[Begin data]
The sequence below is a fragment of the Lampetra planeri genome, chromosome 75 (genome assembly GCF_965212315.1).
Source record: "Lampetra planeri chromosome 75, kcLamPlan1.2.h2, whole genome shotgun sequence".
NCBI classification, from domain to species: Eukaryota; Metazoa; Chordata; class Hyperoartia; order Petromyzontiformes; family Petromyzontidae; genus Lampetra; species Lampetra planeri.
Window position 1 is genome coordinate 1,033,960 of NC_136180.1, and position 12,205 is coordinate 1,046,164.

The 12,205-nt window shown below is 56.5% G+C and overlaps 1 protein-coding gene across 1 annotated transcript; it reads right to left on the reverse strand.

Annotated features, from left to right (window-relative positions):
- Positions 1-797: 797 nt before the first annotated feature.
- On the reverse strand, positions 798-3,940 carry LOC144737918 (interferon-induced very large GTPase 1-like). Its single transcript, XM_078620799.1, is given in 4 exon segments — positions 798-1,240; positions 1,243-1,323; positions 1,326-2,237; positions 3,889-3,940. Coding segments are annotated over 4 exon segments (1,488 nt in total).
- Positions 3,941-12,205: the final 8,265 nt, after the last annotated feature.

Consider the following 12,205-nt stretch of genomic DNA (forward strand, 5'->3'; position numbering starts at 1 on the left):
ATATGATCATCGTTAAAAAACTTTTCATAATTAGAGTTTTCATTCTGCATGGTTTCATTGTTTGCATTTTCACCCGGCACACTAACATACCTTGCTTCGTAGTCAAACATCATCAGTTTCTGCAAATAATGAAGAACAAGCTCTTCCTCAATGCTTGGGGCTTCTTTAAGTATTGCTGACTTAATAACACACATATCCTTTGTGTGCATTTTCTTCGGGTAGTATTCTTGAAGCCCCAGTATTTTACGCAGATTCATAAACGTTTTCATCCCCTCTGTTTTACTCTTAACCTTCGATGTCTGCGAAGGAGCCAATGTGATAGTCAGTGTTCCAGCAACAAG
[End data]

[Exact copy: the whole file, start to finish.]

The sequence below is a fragment of the Lampetra planeri genome, chromosome 75 (genome assembly GCF_965212315.1).
Source record: "Lampetra planeri chromosome 75, kcLamPlan1.2.h2, whole genome shotgun sequence".
NCBI classification, from domain to species: Eukaryota; Metazoa; Chordata; class Hyperoartia; order Petromyzontiformes; family Petromyzontidae; genus Lampetra; species Lampetra planeri.
Window position 1 is genome coordinate 1,033,960 of NC_136180.1, and position 12,205 is coordinate 1,046,164.

The 12,205-nt window shown below is 56.5% G+C and overlaps 1 protein-coding gene across 1 annotated transcript; it reads right to left on the reverse strand.

Annotated features, from left to right (window-relative positions):
- Positions 1-797: 797 nt before the first annotated feature.
- On the reverse strand, positions 798-3,940 carry LOC144737918 (interferon-induced very large GTPase 1-like). Its single transcript, XM_078620799.1, is given in 4 exon segments — positions 798-1,240; positions 1,243-1,323; positions 1,326-2,237; positions 3,889-3,940. Coding segments are annotated over 4 exon segments (1,488 nt in total).
- Positions 3,941-12,205: the final 8,265 nt, after the last annotated feature.

Consider the following 12,205-nt stretch of genomic DNA (forward strand, 5'->3'; position numbering starts at 1 on the left):
ATATGATCATCGTTAAAAAACTTTTCATAATTAGAGTTTTCATTCTGCATGGTTTCATTGTTTGCATTTTCACCCGGCACACTAACATACCTTGCTTCGTAGTCAAACATCATCAGTTTCTGCAAATAATGAAGAACAAGCTCTTCCTCAATGCTTGGGGCTTCTTTAAGTATTGCTGACTTAATAACACACATATCCTTTGTGTGCATTTTCTTCGGGTAGTATTCTTGAAGCCCCAGTATTTTACGCAGATTCATAAACGTTTTCATCCCCTCTGTTTTACTCTTAACCTTCGATGTCTGCGAAGGAGCCAATGTGATAGTCAGTGTTCCAGCAACAAG